FUDC essay contest banned after
parents complain By JIM SCHLOSSER, Staff
GREENSBORO -- Aycock Middle School has told the Guilford United Daughters of the Confederacy that the chapter's annual essay contest is no longer welcomed at the school.
Aycock history teacher Jean Botzis, in a letter to chapter President Margaret Carver, said that after an Aycock student won local and state UDC essay contests last spring, "I have come to understand more fully the philosophy and goals of the UDC and found them to be against the basic goals of Aycock Middle School."
Botzis, who sent a copy of her Aug. 23 letter to the News & Record, requested that the student's name, "as well as those of any other Aycock students, not be entered in any contests or published in affiliation with the UDC."
A call to Botzis was returned Tuesday by Aycock principal Melissa Harrelson. The principal said this is a private matter between the school, the student's family and the UDC and should not be made public. She says Botzis sent a copy of the letter to the newspaper so the News & Record would know not to publish any UDC press releases with names of Aycock students.
Asked what about the UDC's philosophy Aycock School finds offensive, Harrelson said: "It's a modern day version of the Ku Klux Klan."
Ellen Bissell, who has served as president of both the
UDC's North Carolina division and the Guilford chapter, called Harrelson's
comments about the UDC as an "absolute lie."
The membership is open to women "who are blood descendants ... of men and women who served honorably in the Army, Navy or Civil Service of the Confederate States of America or gave Material Aid to the Cause."
The Guilford UDC chapter's annual historical essay and
art contest is open to students throughout the county. Winners are
forwarded to divisional and statewide competitions.
connected to the Klan are based on information given her by a parent of the essay-winning student. She declined to disclose the nature of that information or to reveal the parents' name. She said she would meet with UDC leaders before deciding about future essay contests.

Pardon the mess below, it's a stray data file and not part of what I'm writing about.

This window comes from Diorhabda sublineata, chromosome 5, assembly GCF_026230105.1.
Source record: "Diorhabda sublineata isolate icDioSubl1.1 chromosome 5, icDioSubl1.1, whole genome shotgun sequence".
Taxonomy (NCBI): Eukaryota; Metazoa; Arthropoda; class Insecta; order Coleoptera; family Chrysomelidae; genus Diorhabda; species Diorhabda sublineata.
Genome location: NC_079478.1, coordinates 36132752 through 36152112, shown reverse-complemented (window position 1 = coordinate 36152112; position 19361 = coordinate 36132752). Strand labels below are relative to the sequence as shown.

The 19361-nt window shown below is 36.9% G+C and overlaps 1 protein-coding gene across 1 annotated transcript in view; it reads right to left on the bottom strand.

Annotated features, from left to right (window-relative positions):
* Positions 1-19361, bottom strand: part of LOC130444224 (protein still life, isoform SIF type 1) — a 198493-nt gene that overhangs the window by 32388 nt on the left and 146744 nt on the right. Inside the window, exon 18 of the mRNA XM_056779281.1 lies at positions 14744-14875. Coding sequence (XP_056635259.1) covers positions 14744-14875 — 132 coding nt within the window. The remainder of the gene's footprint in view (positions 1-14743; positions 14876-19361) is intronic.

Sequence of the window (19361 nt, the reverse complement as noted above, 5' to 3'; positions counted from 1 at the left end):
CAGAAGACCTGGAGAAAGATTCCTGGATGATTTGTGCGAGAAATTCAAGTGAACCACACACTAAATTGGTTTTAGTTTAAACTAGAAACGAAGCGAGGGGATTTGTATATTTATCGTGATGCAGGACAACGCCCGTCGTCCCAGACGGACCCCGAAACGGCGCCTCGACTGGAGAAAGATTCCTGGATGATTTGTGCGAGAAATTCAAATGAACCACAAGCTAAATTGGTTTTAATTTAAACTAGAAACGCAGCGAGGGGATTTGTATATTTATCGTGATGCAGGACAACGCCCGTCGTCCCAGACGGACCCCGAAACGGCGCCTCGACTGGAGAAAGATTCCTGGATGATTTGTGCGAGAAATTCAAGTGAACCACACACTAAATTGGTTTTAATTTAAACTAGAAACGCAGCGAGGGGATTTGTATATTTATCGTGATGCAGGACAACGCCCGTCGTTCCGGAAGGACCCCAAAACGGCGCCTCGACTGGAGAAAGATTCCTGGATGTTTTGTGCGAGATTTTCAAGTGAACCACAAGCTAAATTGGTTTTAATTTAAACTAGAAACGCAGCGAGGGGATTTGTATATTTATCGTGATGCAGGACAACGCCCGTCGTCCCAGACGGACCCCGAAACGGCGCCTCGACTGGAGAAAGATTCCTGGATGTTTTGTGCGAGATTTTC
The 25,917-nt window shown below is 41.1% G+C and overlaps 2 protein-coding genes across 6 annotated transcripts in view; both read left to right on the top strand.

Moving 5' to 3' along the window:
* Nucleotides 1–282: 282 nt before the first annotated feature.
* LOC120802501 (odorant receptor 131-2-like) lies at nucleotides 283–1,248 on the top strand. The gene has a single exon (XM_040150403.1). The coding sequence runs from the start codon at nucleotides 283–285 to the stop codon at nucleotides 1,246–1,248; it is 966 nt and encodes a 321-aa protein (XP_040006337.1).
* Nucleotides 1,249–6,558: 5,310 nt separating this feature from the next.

Carver, the UDC chapter president, said she's "absolutely dumbfounded" by Botzis' letter. She said as best she can determine the student's parents have not returned the prize money or certificates won in the essay contest. The student wrote on Robert E. Lee, the South's top general during the Civil War.
Carver also said she can't recall Botzis, Harrelson or the student's parents ever calling the UDC to ask about the organization's philosophy.
Although the organization's membership is overwhelmingly
white, it does have some black members. A black historian, who had two
white great-uncles who fought for the Confederacy, joined a Virginia
chapter earlier this year.
Bissell said she wonders why the student's parents allowed her to accept the prizes at the local and state level without objecting, until now.
Guilford schools Superintendent Terry Grier said as far as he is concerned, Botzis was simply responding to a complaint by a parent, who researched the UDC after the competition had ended and became concerned. "Whether the parent was right or wrong" about the UDC, Grier said, "that's his opinion." Grier said the schools try to offer "options" to parents when they object to a book or offering in the schools. As for the statement in the letter that all Aycock students are barred from UDC competition, Grier said decisions about what contests a school enters are left to the school's leadership.
Founded in 1894 and with headquarters in Richmond, the
old capital of the Confederacy, the UDC's Web site states it seeks "to
honor the memory" of those who served and died for the Confederacy;
to memorialize historic sites of the Confederacy; and to collect and
preserve material "for a truthful history of the War Between the